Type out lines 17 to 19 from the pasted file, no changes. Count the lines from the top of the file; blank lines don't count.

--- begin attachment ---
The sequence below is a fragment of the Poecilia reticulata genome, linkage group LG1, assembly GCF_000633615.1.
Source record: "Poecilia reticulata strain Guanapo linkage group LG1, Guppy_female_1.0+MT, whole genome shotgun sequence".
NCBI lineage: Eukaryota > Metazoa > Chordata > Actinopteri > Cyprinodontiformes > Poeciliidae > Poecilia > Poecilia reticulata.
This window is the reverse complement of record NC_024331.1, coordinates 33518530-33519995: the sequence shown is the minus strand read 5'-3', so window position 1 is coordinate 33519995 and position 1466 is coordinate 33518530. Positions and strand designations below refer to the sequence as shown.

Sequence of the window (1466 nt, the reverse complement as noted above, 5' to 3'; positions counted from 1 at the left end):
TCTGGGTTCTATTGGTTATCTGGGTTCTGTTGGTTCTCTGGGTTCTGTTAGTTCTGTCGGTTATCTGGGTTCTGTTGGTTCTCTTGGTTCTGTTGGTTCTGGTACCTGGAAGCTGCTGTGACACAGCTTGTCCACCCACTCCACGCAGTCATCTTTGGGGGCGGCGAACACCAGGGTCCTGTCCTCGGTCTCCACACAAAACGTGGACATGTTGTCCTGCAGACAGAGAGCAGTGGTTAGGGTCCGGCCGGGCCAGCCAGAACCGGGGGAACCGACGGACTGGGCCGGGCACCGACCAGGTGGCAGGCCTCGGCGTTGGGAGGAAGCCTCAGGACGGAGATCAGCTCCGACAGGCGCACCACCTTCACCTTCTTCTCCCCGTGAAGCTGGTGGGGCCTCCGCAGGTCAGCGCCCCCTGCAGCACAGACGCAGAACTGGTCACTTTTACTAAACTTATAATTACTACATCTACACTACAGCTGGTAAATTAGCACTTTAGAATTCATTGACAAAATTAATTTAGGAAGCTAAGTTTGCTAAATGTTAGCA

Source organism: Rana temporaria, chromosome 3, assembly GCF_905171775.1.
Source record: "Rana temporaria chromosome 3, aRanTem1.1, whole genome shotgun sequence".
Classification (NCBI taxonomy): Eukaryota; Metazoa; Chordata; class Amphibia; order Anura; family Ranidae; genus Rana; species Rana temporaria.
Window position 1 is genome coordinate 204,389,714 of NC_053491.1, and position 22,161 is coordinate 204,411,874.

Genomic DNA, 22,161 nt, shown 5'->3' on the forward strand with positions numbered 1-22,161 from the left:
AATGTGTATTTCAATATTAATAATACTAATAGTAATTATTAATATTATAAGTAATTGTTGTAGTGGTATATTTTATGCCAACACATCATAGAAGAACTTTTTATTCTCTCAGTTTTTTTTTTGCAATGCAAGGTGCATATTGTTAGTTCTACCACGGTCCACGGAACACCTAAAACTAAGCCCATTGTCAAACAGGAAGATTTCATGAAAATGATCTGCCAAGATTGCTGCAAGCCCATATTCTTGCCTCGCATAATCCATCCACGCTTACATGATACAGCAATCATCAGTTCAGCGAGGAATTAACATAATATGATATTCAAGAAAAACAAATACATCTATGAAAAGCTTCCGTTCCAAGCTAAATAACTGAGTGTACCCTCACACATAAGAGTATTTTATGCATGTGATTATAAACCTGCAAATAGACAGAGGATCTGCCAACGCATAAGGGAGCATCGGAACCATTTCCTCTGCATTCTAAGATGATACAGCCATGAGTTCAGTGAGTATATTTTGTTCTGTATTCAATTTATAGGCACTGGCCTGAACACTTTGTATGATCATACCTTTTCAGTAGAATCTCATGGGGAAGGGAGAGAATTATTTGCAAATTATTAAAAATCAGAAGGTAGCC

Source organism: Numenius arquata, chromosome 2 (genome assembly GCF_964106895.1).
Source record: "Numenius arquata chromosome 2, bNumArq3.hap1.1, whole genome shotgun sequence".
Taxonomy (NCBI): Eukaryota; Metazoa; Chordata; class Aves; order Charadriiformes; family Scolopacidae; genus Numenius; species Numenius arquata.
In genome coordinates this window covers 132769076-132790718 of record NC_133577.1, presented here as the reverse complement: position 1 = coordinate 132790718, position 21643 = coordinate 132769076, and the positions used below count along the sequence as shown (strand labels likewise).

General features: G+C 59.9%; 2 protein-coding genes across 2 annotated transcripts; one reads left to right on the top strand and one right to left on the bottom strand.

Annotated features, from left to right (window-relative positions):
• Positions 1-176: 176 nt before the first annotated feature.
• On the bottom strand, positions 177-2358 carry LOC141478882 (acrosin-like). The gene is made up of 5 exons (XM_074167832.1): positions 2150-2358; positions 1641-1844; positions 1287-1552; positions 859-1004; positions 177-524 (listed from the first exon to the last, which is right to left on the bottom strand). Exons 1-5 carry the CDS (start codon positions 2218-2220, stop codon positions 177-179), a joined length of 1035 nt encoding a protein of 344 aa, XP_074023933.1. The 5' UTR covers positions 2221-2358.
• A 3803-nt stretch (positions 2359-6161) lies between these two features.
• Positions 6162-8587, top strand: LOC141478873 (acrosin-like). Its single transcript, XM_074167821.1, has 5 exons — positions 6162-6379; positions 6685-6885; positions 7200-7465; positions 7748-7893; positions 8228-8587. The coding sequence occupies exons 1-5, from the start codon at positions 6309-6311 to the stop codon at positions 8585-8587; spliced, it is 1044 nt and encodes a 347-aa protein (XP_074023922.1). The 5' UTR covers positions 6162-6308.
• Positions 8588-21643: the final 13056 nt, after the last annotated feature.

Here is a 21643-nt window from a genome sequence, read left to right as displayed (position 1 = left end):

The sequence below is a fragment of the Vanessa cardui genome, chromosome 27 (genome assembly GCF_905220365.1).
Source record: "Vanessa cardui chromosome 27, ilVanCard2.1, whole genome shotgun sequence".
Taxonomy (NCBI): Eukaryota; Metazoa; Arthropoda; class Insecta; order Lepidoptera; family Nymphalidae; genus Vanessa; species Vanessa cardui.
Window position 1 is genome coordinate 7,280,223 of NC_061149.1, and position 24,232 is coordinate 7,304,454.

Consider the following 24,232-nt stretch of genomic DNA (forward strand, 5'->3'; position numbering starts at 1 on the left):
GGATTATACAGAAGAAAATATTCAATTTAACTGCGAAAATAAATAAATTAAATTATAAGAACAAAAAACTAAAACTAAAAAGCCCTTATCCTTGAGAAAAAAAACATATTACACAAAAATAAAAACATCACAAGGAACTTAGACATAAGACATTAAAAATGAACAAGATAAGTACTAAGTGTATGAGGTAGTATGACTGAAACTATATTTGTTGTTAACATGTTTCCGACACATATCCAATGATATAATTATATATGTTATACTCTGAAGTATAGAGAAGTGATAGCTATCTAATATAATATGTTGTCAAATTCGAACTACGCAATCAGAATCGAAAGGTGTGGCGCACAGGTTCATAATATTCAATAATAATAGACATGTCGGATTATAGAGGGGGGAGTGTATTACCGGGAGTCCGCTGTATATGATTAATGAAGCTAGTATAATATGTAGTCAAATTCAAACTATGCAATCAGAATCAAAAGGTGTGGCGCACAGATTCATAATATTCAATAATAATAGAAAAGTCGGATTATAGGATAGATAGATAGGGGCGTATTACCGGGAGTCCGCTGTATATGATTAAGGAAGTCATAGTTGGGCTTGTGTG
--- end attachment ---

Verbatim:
General features: G+C 59.9%; 2 protein-coding genes across 2 annotated transcripts; one reads left to right on the top strand and one right to left on the bottom strand.

Annotated features, from left to right (window-relative positions):
• Positions 1-176: 176 nt before the first annotated feature.